Thursday, September 08, 2016

Fresh Figs in season, and delicious gluten-free recipes using them...

Figs, fresh-picked from the trees

I really enjoy this time of year when figs are ripening on the trees and plentiful.  Yesterday I came across a small cluster of fig trees growing wild on a tiny strip of public land where a couple streets meet at an intersection (barely a 2-foot wide area between an alley and a larger road). These trees, which are approximately 15 feet tall and 10 feet in diameter must each literally have a thousand figs on them right now!

I only noticed the trees because so many figs had fallen to the ground that they caught my attention when I accidentally stepped on one and it squished everywhere. It only took a few minutes to harvest some five pounds (2-3 Kg) of fresh figs...
Fresh Figs from the tree
Although these figs look rather green in color yet, the ones that were just slightly more yellow in color than some others were quite soft and ripe already, and their inner seeds are already turning a brown-sugar brown color...
Fresh Fig : center showing ripeness
Of course figs are safe for a gluten-free diet,... they are just a fruit, and a really tasty fruit at that.  And, figs are quite versatile and can be included in a wide range of gluten-free recipes in addition to being consumed fresh.  These figs have a wonderful natural sweetness, and are naturally high in fiber (~14% by weight, raw).

The only thing that may take a bit of getting use to is the rather light, fluffy texture of a fresh fig.  If for any reason you do not care for the texture of fresh figs, simply consider frying them or baking them, or cooking them down into a lovely fig jam or paste.  Since I will have more figs than I can possibly consume fresh (they tend to quickly ripen!), I will certainly be cooking some of them.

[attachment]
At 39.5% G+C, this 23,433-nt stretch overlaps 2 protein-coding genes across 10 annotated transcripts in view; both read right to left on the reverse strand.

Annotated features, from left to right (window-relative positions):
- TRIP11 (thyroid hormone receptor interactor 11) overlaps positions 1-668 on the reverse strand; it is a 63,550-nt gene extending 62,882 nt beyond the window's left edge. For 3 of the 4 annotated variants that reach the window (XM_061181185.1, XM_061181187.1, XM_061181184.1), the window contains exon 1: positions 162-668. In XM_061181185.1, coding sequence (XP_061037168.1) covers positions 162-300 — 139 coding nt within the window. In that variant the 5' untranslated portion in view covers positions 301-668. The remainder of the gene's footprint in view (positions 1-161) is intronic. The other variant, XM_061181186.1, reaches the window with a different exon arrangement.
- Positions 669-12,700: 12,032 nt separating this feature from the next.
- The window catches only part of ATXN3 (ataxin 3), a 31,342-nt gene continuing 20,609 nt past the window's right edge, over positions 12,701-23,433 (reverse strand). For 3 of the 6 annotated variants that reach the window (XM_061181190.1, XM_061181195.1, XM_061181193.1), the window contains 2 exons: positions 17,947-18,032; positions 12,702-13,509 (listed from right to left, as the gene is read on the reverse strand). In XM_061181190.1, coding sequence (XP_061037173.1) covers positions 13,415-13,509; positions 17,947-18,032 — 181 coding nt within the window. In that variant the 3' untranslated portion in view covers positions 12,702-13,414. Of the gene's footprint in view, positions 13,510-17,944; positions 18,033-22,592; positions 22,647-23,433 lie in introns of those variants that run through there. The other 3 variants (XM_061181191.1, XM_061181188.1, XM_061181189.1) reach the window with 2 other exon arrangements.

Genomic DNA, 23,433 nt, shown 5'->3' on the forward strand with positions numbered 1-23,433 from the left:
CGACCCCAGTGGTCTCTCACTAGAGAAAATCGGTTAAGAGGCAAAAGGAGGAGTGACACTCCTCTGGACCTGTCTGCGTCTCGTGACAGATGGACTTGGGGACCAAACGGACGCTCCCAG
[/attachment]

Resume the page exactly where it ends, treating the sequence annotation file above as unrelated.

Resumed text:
Recommended Preparations / Uses for Figs

You can dry / dehydrate the figs for longer term storage, if you have a way to do so.  I generally purchase my dried figs from the store.  I really like dried figs in my morning granola or for simple snacking.  But, I also like to prepare fig paste: simply cook the whole figs down in a sauce pan, add just a touch of cinnamon and vanilla, and keep a jar of this around, like jam, to add to greek yogurt, use as a spread to accompany various cheeses, or even place on top of a square of nice dark chocolate!  This fig preparation can even add a nice tone to some salad dressings.

Next, try baking or frying some fresh figs.  I typically do this in a cast-iron pan either on the stove top or in the oven.  Split the figs in half, vertically, place them cut-side down in a pan that has been lightly sprayed or coated with oil, and sprinkle just a light dusting of cinnamon over them.  Fry or roast until the sugars in the figs caramelize nicely.  If for some reason the natural sweetness of the figs is not sufficient for your liking, just add a slight bit of brown-sugar.  Optionally, instead of a light coating of cooking spray, use a bit of butter to enrich and enhance the flavors.  The end result (the lovely baked / fried figs) can be served as is, for a dessert item, or provide the finishing touch to fancier and more complex desserts or dishes — perhaps over ice-cream, on top of your favorite gluten-free cake, or even as a salad accent.

For pricing purposes, if you cannot find fresh figs just growing wild, I have seen them in the local grocery stores in the area lately for between EUR 3 and EUR 5 per Kilogram (i.e., in US Dollar terms, that is essentially $1.50 - 2.50 per pound), and keep in mind that the figs are not terribly heavy. They are delicate when ripe, so remember not to pile other groceries on top of them unless you want raw-fig-paste accidentally.

Continue to read this Gluten-Free Blog for all sorts of gluten-free recipes, product-reviews, and related information. In addition, visit my Gluten-Free Recipes Site where many of the recipes I have featured on this blog are available.

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